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Roche and Eli Lilly to collaborate on Alzheimer’s disease blood test

If approved, the test could streamline the journey to diagnosis for more patients


Roche has announced a partnership with Eli Lilly aimed at developing a blood test for Alzheimer’s disease which, if approved, could help streamline the journey to diagnosis for more patients.

Affecting more than 6.5 million Americans alone, Alzheimer’s disease is an irreversible, progressive brain disorder that slowly destroys memory and thinking skills and, eventually, the ability to carry out simple tasks.

A timely diagnosis allows patients and their physicians to make important decisions about treatment, support and care. However, barriers to early and accurate diagnosis of Alzheimer’s exist worldwide, with up to 75% of people living with the symptoms of the disease, but without a diagnosis.

Roche’s Elecsys Amyloid Plasma Panel (EAPP) test, which has already been given breakthrough device designation in the US, would be an additional tool to determine whether symptomatic individuals should proceed to further evaluation and testing that may confirm a diagnosis.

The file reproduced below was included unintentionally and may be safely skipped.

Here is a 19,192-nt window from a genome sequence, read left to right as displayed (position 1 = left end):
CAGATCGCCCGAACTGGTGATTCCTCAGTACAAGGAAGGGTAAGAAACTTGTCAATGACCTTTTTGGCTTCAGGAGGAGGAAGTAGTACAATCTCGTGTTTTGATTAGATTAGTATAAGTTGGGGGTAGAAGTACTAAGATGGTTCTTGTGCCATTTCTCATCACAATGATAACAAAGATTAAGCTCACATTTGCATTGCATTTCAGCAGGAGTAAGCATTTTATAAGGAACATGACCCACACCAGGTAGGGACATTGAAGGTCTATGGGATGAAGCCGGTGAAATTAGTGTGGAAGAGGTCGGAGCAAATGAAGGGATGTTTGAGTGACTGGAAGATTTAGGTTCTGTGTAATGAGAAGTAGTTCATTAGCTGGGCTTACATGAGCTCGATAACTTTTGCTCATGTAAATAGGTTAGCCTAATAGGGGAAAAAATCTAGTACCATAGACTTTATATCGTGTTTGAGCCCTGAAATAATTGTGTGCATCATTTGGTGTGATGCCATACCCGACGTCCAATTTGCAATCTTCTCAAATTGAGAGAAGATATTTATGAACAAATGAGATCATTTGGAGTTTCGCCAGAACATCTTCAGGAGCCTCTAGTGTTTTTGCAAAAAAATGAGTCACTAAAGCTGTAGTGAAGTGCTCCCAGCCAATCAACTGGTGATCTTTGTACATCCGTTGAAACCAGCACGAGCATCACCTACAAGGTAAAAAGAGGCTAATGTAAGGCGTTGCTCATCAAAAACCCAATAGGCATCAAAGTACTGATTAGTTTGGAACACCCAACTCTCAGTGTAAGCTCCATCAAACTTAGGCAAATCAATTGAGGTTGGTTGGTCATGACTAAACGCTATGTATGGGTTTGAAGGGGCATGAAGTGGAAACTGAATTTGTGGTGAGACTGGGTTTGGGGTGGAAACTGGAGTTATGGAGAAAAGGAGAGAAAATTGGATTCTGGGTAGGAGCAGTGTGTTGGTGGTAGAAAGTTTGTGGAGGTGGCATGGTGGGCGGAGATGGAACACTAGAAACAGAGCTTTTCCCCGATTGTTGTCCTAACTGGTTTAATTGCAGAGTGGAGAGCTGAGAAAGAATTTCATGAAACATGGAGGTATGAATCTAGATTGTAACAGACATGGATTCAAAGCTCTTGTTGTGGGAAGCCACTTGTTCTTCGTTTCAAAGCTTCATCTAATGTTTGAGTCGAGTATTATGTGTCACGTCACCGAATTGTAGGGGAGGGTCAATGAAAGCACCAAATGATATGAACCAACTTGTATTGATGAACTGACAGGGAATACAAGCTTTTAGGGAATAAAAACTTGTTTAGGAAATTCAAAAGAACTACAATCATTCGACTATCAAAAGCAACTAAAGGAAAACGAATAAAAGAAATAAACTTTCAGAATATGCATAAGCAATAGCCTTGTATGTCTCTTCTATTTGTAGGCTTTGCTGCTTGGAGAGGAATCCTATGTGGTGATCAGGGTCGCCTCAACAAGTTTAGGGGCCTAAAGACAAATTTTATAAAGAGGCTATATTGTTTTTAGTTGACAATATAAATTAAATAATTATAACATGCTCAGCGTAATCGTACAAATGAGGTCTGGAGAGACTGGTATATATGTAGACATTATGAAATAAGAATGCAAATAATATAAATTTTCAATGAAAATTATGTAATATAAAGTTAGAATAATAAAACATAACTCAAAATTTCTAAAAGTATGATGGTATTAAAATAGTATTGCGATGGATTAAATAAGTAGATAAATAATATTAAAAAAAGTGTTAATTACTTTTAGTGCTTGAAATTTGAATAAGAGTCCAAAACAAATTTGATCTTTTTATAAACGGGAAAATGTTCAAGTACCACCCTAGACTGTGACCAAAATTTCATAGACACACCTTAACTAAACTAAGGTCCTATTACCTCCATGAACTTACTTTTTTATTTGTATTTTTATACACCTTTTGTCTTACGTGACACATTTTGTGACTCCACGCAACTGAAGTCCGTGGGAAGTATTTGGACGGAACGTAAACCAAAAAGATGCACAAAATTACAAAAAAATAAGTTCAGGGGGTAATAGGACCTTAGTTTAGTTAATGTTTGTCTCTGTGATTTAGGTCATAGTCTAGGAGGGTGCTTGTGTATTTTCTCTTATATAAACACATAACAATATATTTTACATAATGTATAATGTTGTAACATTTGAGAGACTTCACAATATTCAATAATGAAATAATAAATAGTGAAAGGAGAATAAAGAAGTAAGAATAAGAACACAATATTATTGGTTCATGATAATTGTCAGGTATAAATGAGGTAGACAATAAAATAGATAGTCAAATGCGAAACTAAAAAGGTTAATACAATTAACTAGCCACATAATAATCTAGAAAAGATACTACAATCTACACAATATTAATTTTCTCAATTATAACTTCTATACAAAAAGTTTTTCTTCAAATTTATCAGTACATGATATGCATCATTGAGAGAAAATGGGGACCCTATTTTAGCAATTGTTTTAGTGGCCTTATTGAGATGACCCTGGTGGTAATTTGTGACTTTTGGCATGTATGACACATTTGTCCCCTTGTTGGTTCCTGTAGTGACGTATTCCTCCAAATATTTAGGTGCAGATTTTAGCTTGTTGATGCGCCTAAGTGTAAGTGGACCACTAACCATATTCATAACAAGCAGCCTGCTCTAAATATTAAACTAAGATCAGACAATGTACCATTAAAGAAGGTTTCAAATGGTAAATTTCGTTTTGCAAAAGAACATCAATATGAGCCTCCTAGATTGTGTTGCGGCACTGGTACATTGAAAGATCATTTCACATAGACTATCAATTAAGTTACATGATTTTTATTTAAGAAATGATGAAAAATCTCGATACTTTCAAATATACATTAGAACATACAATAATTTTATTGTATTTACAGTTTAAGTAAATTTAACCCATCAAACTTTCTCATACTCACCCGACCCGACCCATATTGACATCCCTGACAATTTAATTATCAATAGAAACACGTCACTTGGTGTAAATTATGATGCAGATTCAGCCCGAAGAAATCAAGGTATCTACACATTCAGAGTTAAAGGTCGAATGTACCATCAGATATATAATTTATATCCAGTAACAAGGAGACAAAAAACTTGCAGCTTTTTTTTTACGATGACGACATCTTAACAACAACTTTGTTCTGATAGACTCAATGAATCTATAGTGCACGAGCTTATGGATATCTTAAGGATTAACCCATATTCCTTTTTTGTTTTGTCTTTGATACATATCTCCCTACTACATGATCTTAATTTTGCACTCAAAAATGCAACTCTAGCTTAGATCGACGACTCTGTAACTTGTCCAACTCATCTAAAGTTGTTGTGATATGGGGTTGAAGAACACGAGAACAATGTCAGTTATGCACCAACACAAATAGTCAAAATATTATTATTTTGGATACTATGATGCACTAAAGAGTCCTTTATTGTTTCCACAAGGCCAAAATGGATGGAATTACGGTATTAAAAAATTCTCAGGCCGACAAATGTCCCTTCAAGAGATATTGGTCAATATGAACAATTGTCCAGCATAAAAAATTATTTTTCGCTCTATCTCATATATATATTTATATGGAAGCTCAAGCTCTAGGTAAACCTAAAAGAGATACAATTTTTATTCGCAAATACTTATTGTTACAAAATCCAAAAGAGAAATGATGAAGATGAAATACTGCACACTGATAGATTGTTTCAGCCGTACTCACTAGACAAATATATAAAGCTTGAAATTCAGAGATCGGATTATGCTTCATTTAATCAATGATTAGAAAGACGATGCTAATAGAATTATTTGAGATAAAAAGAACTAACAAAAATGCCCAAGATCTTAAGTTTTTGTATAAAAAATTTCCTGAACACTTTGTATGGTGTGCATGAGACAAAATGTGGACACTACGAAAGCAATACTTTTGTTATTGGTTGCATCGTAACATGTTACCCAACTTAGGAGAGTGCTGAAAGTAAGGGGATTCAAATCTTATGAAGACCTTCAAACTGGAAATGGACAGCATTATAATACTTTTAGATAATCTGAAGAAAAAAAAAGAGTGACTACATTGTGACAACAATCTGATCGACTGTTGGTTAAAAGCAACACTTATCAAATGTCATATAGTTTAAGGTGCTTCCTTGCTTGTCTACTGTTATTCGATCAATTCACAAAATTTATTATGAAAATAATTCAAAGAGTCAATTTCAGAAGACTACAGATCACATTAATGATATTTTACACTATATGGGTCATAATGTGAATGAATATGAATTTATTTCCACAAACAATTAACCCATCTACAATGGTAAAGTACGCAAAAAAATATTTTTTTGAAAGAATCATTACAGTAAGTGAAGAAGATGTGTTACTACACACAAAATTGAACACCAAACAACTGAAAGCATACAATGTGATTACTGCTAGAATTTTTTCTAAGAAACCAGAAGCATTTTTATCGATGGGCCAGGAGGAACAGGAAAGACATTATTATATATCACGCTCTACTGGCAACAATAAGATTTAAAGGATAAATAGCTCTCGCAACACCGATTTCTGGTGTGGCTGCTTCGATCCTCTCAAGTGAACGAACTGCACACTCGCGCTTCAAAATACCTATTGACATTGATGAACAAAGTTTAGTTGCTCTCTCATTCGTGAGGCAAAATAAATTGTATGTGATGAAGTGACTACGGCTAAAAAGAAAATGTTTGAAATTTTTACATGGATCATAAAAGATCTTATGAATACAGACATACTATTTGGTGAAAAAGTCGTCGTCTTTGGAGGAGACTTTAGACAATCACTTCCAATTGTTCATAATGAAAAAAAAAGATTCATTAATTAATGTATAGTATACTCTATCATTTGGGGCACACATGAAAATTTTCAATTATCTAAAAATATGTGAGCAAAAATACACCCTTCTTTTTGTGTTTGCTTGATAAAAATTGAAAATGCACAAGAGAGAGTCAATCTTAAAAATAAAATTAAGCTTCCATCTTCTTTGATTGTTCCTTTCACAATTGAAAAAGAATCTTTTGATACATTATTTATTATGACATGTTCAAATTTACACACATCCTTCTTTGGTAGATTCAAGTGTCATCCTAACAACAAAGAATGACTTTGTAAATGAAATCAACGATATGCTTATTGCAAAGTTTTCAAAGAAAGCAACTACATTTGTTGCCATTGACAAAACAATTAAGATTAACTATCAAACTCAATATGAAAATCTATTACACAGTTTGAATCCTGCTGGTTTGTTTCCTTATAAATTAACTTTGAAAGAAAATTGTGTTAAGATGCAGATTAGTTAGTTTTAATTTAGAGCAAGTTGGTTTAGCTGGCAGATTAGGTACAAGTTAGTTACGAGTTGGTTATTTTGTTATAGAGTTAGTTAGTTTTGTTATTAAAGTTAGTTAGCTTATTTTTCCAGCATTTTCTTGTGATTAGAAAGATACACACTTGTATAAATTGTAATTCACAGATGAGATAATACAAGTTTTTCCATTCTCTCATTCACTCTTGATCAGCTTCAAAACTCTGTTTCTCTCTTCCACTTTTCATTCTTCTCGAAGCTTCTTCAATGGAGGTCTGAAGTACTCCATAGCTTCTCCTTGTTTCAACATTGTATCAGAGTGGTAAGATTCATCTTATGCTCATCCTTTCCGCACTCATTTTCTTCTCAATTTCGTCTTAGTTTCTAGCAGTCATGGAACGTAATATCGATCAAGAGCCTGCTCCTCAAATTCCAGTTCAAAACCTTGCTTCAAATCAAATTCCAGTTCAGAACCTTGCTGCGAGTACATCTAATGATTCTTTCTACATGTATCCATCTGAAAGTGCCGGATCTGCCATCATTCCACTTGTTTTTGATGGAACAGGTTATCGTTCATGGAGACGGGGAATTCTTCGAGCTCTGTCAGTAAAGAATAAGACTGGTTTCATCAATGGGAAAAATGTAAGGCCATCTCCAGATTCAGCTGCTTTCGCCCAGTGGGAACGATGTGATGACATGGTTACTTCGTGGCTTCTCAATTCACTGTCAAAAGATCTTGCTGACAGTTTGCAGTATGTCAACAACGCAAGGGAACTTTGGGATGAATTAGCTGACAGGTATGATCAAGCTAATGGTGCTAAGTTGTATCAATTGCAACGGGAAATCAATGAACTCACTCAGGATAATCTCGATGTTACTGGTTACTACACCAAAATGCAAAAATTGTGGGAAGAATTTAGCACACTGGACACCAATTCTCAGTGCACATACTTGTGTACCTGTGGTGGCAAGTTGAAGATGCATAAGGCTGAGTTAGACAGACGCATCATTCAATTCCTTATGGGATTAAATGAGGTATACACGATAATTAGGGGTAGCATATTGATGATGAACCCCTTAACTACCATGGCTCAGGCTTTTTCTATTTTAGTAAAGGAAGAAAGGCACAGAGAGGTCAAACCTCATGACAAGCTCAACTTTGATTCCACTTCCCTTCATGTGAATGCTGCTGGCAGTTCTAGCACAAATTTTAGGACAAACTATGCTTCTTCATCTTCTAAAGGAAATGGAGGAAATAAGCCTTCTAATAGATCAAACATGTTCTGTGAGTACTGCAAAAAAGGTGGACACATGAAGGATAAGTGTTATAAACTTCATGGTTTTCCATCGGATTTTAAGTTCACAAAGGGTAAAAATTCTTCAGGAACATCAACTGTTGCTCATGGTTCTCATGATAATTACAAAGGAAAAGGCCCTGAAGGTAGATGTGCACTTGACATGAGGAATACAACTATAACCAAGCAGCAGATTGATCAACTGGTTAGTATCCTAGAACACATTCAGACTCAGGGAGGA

The test works by detecting traces of the toxic protein beta amyloid, which builds up in the brains of Alzheimer's patients.

Matt Sause, chief executive officer of Roche Diagnostics, said: “We are excited to be collaborating with Lilly on such an important area of unmet medical need.

“Today, over 55 million people are living with dementia and this is projected to increase to nearly 140 million by 2050. Collaboration is essential to ensure these people receive a timely and accurate diagnosis.”

Mark Mintun, Lilly group vice president – neuroscience R&D and president, Avid Radiopharmaceuticals, added: "We look forward to the robust data and continued collaboration across the field that will be critical to accelerate the ecosystem to aid in a timely and accurate diagnosis of Alzheimer’s."

The partnership comes just two months after Eisai and Biogen’s Alzheimer’s drug Leqembi (lecanemab-irmb) received accelerated approval in the US for patients at early stages of the disease, underpinning the need for timely diagnosis.

The decision from the US Food and Drug Administration was based on phase 2 data showing that Leqembi reduced the accumulation of amyloid beta plaque in the brain.

The drug has since been granted priority review for traditional approval in the US, with the application supported by phase 3 results demonstrating a reduction in clinical decline by 27% on the global cognitive and functional scale compared with placebo at 18 months.

Article by
Emily Kimber

22nd March 2023

From: Research



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